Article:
Hitting the reset button can be a little unnerving, but there is freedom and happiness on the other side. As long as you resist taking the actions that will lead you where you want to be, you will feel stuck, frustrated, and even a bit hopeless.
As the year flies by, each month I reflect on the goals I had for the year and where I am currently. I vow to do things differently, yet I still feel like I’m in the same place.
If only I had started out the year on a better foot. I should have been more dedicated in January, instead of curling up under blankets because it was cold outside. Just think where I would be now.
It’s easy to wonder if you’ll be able to make progress.
It’s easy to feel stuck, and to either not know what to do or to not want to do the thing to get you unstuck.
It’s easy to feel like a failure.
It’s hard to know how to choose happiness when it feels so overwhelming.
It can seem unnerving to start all over again, especially when your anxiety is spiking.
But the truth is, the blocks move out of the way when we do something different. The fresh start comes when we do something to clear the path. It’s all about taking action.
Here’s How You Can Hit the Reset Button
My trusted business coach, Alicia Forest, taught me a concept that has served me well: What would it take (or WWIT for short)?
Recently, as I was working through a situation, I broke it down into steps to help me get clear on where I needed to focus. So grab a sheet of paper, or do this exercise in your journal, to get clear on how you can hit the reset button.
What situation is making you want to hit the reset button?
It can be any situation- something within your thoughts or something you face at work, home, or anywhere else. You don’t need to go into detail here. Just a few words or a short paragraph that describes the situation is enough.
What are the obstacles you are facing?
Often, the things standing in your way revolve around time, money, physical energy, resisting tempation, having help, fear, overwhelm, or knowing what to do. Jot down the things that are keeping you from succeeding, and feel free to add other blocks to these suggestions.
What would it take to overcome these barriers to success?
Now you are going to take each of those obstacles and you’re going to focus on them. For instance, if you are working towards being in better health, one of your obstacles may be resisting the temptation of chocolate chip cookies. In this section, write down “Resisting Temptation” and write down where it’s hard to resist chocolate chip cookies: home, work, samples in grocery stores, birthday parties, holiday gatherings, and any place else that comes to mind. What would it take to walk by the chocolate chip cookies in the grocery store? Or to resist grabbing one in the break room? Go through each obstacle that you listed above in #2. Write down any thoughts that come to mind. This could include things that you have tried doing, things you would like to do, reasons why that obstacle is present, etc.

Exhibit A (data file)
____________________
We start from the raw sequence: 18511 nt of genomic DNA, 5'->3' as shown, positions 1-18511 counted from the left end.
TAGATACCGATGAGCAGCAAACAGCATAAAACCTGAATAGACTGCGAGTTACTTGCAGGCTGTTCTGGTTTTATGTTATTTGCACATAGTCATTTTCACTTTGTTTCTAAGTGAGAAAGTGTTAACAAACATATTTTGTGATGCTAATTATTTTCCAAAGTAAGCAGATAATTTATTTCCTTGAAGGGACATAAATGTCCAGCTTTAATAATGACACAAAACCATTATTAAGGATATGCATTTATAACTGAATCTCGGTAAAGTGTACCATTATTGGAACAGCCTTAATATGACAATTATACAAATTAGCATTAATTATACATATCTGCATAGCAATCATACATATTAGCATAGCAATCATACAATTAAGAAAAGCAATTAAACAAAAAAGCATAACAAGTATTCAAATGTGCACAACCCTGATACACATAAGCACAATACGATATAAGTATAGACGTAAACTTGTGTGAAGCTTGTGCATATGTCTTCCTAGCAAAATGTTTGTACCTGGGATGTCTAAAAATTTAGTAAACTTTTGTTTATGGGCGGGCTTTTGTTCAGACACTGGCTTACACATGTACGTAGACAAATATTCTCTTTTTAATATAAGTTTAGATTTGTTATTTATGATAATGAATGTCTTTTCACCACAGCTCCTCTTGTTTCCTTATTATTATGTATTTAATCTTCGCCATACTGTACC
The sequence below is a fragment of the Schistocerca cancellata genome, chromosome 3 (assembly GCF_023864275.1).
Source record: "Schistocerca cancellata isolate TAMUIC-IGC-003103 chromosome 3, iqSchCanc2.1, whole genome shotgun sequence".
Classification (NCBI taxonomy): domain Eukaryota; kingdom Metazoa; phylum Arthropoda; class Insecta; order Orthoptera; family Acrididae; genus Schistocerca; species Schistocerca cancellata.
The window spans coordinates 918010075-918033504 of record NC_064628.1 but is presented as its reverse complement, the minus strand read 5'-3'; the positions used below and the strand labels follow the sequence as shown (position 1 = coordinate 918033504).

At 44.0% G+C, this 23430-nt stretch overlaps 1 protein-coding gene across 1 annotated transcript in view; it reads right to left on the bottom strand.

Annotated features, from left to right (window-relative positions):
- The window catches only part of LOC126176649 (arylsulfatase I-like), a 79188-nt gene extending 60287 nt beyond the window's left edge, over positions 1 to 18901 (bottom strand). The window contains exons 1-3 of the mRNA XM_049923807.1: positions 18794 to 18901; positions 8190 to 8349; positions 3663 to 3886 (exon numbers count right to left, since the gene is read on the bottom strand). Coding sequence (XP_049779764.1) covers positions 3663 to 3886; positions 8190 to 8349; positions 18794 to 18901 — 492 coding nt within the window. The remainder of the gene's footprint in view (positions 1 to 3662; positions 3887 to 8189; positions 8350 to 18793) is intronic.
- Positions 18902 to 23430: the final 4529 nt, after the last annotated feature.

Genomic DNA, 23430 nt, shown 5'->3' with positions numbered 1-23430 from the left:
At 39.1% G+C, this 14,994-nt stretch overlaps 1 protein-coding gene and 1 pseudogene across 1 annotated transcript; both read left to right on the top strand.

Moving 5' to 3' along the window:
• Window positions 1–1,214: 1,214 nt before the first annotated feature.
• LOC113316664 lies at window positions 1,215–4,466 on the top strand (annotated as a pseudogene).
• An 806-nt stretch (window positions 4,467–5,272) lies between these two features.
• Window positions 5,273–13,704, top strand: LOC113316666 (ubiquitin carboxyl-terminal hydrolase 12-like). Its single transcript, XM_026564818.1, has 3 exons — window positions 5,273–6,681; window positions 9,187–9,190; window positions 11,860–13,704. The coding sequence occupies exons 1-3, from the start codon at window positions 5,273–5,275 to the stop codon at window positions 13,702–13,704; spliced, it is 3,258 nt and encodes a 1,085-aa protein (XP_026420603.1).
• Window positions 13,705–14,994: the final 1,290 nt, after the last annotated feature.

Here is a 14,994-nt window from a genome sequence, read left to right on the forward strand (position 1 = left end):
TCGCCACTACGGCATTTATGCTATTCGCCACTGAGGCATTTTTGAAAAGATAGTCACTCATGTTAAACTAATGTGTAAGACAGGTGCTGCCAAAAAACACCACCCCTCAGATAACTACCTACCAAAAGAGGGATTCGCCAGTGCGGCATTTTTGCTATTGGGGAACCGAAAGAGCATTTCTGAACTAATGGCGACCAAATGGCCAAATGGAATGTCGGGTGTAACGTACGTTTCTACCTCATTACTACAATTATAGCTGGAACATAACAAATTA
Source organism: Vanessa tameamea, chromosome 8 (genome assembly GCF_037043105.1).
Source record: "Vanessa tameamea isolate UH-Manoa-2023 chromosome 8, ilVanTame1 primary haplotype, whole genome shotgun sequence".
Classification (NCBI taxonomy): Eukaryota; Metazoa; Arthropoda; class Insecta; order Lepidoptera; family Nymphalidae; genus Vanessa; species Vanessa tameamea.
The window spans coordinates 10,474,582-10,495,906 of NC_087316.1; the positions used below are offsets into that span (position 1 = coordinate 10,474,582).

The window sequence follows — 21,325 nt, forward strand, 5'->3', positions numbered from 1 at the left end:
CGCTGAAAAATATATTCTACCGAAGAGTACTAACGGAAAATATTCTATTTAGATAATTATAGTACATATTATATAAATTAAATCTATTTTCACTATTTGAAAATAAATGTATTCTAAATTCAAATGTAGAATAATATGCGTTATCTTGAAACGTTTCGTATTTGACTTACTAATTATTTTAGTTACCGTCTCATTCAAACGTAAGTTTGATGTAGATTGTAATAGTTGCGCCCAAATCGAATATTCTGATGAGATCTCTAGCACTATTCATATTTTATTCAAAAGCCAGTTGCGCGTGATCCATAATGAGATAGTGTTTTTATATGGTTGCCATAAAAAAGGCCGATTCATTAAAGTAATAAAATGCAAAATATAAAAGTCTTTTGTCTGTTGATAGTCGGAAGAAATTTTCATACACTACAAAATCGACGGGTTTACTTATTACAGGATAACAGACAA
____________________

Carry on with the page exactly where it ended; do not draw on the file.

What is it that only I can do? What do I need to delegate? What do I need help with?
This is the part where you reflect on the answers you’ve listed so far and you get clear on the blocks on another level.
- Things Only I Can Do
- Things I Need to Do
- Things I Want to Do
- Things I Don’t Like to Do
- Things I Could Delegate
- Things I Could Decide Aren’t Important Enough to Do
- Things I Need Answered
What are my next steps?
Get specific here on what you are going to try. Are you going to ask for help? Fabulous! Who are you going to ask? Are you going to delegate something? Great! When are you going to talk to them? Be detailed and give yourself some deadlines for taking action here. Do you need to let go of fear, or get the answer to one specific question? Maybe you need to ask someone for forgiveness, choose a healthier item on the menu, or go to bed 30 minutes earlier. Being specific in this part of the process actually makes it easier for you to do.
This may be the most important part of the process to hitting the reset button. Without it, you’ll stay right where you are. If this is important to you, you will find a way. Get clear on what you have to lose by not hitting the reset button. That way, no matter what obstacle comes up, it will be easier to either find a way to stick to your goal, or you will find a way to adapt things for the time being. The more you find ways to take steps, the deeper your commitment grows, and the easier things start to become. This is when the magic starts happening and you feel the changes!
One word of caution: choose one thing to do differently at a time. Not 14. Just one. Otherwise, you may feel overwhelmed or like things aren’t going to change. That’s not what we’re going for here.
And that’s it! Six steps to hitting the reset button. You don’t have to wait until the start of a new year, until you graduate, until you get a new job, or until your divorce is final to hit the reset button. You can hit it at any time, and with these insights, you’ll be well on your way to success!